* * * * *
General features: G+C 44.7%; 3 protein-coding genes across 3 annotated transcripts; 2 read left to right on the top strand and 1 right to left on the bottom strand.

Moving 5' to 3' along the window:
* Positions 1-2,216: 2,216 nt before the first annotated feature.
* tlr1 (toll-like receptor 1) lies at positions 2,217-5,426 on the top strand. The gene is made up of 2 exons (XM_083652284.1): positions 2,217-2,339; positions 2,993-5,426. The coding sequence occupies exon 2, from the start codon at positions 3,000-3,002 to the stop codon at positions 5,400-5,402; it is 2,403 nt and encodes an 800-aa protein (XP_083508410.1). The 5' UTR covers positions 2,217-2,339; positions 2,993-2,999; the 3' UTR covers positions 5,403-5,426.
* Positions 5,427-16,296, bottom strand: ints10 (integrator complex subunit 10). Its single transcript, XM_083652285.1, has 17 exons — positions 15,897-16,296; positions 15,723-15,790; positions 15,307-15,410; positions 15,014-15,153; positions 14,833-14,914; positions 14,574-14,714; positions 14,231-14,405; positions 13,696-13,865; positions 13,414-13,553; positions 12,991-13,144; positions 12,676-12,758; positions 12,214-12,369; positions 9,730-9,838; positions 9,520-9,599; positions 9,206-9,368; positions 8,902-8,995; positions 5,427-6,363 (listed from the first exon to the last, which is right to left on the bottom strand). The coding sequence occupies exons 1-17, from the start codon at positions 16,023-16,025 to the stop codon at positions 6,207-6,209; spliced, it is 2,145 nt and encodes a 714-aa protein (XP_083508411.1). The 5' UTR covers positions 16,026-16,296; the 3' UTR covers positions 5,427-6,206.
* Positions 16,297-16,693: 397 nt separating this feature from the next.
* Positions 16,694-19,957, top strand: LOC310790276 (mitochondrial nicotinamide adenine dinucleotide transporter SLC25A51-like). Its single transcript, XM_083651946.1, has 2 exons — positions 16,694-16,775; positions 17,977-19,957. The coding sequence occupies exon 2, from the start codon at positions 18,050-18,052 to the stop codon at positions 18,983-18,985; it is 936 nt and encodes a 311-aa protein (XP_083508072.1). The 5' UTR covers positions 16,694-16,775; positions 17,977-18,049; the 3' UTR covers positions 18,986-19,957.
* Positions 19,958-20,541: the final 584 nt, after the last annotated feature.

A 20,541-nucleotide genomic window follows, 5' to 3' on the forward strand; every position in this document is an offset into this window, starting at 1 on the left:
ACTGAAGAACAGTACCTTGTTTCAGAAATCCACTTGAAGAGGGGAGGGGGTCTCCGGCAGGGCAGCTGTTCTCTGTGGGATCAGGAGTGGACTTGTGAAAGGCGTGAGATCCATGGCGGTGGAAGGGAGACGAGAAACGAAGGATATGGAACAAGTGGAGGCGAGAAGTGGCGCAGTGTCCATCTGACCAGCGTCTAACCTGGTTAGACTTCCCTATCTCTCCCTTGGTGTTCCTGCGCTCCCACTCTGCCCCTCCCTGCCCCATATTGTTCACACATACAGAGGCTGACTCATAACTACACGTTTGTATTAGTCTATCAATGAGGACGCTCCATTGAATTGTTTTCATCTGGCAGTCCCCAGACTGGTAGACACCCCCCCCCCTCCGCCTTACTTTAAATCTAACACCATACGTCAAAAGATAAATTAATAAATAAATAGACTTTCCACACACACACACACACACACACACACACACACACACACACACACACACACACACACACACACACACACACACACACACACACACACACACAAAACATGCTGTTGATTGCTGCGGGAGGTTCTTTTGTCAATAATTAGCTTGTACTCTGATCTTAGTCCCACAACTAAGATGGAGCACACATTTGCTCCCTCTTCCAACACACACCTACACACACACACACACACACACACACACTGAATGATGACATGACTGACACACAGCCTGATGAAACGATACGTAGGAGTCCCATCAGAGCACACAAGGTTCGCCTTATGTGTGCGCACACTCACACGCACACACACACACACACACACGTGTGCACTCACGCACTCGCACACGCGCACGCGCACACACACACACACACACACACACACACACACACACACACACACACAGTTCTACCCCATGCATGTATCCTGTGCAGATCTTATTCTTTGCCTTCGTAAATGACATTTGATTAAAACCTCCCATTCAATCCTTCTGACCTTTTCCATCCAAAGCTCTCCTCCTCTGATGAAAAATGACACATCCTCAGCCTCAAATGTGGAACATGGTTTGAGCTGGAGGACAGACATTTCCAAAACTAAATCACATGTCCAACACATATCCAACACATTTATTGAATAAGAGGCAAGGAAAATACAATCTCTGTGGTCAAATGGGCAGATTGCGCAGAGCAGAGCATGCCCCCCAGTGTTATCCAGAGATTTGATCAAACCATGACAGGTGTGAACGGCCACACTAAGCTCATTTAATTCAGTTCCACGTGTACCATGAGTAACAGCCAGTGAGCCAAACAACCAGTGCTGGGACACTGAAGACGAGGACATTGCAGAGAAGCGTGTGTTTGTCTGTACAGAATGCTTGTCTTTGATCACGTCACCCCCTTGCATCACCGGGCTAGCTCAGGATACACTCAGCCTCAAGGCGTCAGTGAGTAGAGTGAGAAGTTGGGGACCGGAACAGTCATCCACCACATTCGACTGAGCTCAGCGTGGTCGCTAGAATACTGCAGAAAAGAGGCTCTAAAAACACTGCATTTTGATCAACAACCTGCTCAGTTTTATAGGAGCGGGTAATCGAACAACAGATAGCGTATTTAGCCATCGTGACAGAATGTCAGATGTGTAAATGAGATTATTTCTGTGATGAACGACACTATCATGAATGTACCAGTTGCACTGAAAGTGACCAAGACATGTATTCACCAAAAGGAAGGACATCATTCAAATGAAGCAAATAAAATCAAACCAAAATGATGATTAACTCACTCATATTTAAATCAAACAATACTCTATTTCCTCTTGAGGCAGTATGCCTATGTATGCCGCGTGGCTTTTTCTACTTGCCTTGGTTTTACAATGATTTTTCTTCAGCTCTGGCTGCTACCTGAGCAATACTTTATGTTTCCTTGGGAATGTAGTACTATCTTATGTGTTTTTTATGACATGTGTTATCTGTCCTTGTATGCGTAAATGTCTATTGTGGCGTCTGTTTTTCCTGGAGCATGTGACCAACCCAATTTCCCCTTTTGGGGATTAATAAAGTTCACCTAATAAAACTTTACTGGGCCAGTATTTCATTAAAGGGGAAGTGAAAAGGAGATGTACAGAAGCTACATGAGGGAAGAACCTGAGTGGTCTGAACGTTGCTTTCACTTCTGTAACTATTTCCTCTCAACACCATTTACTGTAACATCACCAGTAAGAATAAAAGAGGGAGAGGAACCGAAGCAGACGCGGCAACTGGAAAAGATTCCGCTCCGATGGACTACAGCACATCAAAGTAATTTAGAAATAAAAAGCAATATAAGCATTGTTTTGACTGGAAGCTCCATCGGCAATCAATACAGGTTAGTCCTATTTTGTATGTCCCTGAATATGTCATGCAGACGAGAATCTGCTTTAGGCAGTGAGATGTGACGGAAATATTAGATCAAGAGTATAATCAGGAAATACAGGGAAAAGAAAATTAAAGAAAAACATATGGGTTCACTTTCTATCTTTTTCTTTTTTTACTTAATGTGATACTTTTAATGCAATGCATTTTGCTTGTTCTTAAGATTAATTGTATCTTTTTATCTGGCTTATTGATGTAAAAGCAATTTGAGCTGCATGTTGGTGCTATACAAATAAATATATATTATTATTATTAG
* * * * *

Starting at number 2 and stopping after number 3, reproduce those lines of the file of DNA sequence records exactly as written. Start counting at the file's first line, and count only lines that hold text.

Moving 5' to 3' along the window:
* Positions 1-2,216: 2,216 nt before the first annotated feature.